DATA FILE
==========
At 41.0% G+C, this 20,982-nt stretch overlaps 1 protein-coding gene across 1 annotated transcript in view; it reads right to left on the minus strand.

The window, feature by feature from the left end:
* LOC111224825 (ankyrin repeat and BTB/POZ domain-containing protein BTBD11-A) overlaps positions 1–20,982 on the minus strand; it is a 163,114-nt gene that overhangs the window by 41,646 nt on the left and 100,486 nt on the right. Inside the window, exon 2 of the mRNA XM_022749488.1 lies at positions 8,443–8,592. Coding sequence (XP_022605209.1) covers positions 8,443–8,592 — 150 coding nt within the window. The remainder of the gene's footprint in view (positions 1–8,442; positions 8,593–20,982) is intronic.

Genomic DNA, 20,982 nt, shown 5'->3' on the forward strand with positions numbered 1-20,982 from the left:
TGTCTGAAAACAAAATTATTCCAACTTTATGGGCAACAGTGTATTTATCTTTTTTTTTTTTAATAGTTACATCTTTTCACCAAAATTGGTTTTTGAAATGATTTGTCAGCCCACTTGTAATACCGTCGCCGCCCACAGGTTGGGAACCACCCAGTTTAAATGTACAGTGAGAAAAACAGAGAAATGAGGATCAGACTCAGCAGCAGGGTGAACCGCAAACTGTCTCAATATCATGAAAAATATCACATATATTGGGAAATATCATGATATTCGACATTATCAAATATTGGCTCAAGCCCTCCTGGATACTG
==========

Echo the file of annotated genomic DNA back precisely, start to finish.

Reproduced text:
At 41.0% G+C, this 20,982-nt stretch overlaps 1 protein-coding gene across 1 annotated transcript in view; it reads right to left on the minus strand.

The window, feature by feature from the left end:
* LOC111224825 (ankyrin repeat and BTB/POZ domain-containing protein BTBD11-A) overlaps positions 1–20,982 on the minus strand; it is a 163,114-nt gene that overhangs the window by 41,646 nt on the left and 100,486 nt on the right. Inside the window, exon 2 of the mRNA XM_022749488.1 lies at positions 8,443–8,592. Coding sequence (XP_022605209.1) covers positions 8,443–8,592 — 150 coding nt within the window. The remainder of the gene's footprint in view (positions 1–8,442; positions 8,593–20,982) is intronic.

Genomic DNA, 20,982 nt, shown 5'->3' on the forward strand with positions numbered 1-20,982 from the left:
TGTCTGAAAACAAAATTATTCCAACTTTATGGGCAACAGTGTATTTATCTTTTTTTTTTTTAATAGTTACATCTTTTCACCAAAATTGGTTTTTGAAATGATTTGTCAGCCCACTTGTAATACCGTCGCCGCCCACAGGTTGGGAACCACCCAGTTTAAATGTACAGTGAGAAAAACAGAGAAATGAGGATCAGACTCAGCAGCAGGGTGAACCGCAAACTGTCTCAATATCATGAAAAATATCACATATATTGGGAAATATCATGATATTCGACATTATCAAATATTGGCTCAAGCCCTCCTGGATACTG